Against the backdrop of a morning demonstration that jammed terminal roadways with truckers protesting the state’s AB5 law, Port of Los Angeles Executive Director Gene Seroka on Wednesday, July 13, reported that cargo numbers again surged in June, setting yet another monthly record in the port’s 115-year history.

A new June cargo record saw 876,611 twenty-foot equivalent units (TEUs, the industry’s standard cargo measurement) move through the port. Some cargo dwell times once again are also growing, however, but this time primarily linked to slowdowns and delays at the nation’s rail hubs where there are added complications of an ongoing labor dispute in that industry.

It all could, Seroka said, lead to a “nationwide logjam” as he stressed the urgency of getting faster pickups and dispatching at inland rail terminals.

Port rail cargo waiting to be loaded onto on-dock rail — slowed by a shortage of engines and cars available to service the western U.S. —  is now sitting much too long, Seroka said. Some 20,000 pieces of cargo now have been sitting at the port for rail loading for more than nine days. In normal times, he said, that would amount to two days.

While the port’s dwell-time fines are still in place, using that option is complicated with cargo delays that are specifically linked to the separate rail issues, port officials said.

And overall, Seroka said, cargo gridlock is down substantially from last year, though terminals are still not operating at “maximum capacity.”

“In comparison to the last quarter of last year, we have no where near the inundation,” Seroka said.

Joining Seroka in Wednesday’s media updates from onboard the USS Iowa was the newly appointed White House supply chain envoy, Retired U.S. Army Gen. Stephen Lyons.

Lyons, former commander of the U.S. Transportation Command, took over as the Biden Administration’s port and supply chain envoy following an announcement on May 27. He took over from former Port Envoy John D. Porcari.

Speaking about the supply chain complications, Lyons pointed to “the enormity of the global disruption caused by COVID-19.”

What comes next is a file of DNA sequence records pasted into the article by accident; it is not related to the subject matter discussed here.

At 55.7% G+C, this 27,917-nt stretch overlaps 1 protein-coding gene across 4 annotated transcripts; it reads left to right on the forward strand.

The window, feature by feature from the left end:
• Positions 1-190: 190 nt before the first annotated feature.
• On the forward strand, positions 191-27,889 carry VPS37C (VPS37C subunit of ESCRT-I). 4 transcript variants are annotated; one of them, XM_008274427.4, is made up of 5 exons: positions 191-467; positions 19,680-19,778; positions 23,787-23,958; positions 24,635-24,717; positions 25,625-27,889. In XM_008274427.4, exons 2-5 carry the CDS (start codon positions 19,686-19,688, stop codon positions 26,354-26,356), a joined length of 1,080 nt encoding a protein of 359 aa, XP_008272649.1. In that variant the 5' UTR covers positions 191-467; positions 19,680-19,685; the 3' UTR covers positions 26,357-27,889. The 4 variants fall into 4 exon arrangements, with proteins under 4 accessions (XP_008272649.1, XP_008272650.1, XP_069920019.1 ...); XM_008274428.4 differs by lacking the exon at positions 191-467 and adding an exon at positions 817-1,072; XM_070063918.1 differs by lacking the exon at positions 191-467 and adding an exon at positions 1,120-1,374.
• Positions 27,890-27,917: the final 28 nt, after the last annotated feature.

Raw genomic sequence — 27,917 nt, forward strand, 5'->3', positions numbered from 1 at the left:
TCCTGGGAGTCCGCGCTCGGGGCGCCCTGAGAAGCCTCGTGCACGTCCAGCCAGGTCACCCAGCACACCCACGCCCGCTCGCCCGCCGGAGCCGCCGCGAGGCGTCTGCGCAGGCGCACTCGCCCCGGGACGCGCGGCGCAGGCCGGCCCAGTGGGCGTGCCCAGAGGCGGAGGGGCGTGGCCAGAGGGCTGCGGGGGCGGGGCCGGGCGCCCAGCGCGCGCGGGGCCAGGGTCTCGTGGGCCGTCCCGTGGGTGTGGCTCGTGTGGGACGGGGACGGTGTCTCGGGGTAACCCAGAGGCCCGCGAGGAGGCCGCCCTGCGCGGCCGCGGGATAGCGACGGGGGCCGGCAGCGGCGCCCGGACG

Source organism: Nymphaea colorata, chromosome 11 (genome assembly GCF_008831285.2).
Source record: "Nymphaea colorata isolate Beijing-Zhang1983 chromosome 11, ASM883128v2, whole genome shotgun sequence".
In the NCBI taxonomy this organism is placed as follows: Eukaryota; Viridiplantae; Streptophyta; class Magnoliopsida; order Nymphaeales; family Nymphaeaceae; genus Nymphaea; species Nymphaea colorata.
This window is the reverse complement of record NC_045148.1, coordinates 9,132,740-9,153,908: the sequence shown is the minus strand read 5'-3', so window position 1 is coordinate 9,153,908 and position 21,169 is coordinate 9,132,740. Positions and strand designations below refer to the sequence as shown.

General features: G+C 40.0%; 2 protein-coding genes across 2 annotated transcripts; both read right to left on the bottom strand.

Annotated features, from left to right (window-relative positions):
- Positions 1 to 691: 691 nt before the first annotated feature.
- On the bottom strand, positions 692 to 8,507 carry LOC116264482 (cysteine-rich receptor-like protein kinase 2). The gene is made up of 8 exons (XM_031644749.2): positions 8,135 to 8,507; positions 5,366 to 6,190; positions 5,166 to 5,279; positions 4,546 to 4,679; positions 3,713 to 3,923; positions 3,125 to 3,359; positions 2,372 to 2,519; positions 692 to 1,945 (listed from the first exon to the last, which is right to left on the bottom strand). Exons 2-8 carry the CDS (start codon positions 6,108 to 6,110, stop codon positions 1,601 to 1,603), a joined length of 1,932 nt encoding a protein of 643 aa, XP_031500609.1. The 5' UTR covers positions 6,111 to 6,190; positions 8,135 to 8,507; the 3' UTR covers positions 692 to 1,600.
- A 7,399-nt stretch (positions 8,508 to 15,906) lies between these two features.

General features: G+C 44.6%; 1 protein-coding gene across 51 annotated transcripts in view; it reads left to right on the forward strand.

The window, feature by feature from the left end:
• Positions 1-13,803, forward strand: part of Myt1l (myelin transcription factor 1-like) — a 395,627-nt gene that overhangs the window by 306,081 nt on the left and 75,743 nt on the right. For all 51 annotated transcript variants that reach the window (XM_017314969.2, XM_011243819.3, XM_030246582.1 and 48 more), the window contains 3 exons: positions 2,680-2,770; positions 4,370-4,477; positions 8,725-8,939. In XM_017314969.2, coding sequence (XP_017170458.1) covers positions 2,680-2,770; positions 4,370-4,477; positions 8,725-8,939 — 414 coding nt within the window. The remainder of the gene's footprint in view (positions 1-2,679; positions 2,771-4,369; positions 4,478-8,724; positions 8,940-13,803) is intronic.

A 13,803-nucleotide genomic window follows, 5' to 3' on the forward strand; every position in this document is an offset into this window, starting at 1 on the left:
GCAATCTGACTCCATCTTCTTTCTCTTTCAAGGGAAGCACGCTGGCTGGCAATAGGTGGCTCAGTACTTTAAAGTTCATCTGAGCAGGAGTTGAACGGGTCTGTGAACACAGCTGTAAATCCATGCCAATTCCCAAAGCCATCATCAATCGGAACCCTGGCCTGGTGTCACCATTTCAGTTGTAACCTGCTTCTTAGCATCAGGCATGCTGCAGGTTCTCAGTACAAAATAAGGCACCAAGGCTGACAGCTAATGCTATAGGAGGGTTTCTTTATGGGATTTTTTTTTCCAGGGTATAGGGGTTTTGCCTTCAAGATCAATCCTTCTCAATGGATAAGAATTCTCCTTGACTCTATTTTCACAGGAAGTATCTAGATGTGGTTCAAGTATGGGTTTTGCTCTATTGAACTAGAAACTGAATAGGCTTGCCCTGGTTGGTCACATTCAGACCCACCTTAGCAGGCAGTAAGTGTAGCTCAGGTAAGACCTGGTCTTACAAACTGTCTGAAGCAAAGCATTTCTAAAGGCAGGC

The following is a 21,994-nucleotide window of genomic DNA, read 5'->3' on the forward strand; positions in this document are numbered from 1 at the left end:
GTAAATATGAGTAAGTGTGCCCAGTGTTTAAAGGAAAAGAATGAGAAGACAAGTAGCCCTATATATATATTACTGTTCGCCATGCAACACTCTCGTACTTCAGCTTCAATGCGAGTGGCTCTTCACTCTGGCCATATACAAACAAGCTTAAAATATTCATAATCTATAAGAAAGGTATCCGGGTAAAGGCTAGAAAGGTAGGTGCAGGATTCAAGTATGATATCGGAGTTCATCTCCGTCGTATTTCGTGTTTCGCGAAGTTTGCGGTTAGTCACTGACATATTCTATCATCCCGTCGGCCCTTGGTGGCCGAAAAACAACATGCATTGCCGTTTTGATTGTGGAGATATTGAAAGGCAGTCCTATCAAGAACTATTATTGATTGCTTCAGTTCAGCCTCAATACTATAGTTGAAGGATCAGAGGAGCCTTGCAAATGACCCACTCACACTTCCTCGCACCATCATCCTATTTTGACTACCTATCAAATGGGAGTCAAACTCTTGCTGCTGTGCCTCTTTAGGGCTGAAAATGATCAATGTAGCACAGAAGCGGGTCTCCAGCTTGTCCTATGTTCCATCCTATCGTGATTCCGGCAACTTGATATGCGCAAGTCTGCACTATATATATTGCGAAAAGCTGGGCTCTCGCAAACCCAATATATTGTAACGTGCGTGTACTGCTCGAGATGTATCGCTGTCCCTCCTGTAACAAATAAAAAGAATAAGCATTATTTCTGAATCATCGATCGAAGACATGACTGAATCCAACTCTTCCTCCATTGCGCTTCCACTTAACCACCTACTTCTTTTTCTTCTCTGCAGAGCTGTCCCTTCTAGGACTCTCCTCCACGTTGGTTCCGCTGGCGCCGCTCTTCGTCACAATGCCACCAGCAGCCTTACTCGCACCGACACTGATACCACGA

And the recovery within the rail industry, he added, “is going to be unique and be a little slower than other (industries).”

Added to that sector’s challenges is that much of the labor it lost during the pandemic did not return.

“What each (of the railroads) would say is that they acknowledge their service level isn’t where they’d like it to be, but it doesn’t mean they’re not working hard to get it there,” Lyons said.

The bottom line when it comes to improving the nation’s supply chain performance, Lyons said, is “cargo in motion should remain in motion until it gets to its destination.”

Lyons said the trucking issue statewide due to AB5 is one they’re watching closely

“The truckers are so critical to this supply chain and we’ve got to make sure there are conditions that will take care of them,” he said. “We’ll continue to watch and assess those impacts.”

Seroka, calling truckers “the first- and last-mile ambassadors” of the supply chain, said “they’ve got to be treated with respect.”

Asked about the upcoming annual peak season — when fall and holiday goods begin to flood the ports — Seroka said this year’s season is already kicking off and could be longer than usual.

“We are facing a lot of headwinds with another inflation number this morning that was a disappointment,” he said, but he added that consumers are still purchasing goods.

Cargo coming in over the next several months will include the traditional back-to-school, fall fashion and holiday goods, Seroka said, with this year’s season expected to run into mid-November or even up to Thanksgiving before the flow tapers off.

Addressing the ongoing contract talks between the International Longshore and Warehouse Union and the Pacific Maritime Association, Lyons said the Biden Administration “is watching as closely as they can be watched without being a point of interference.”


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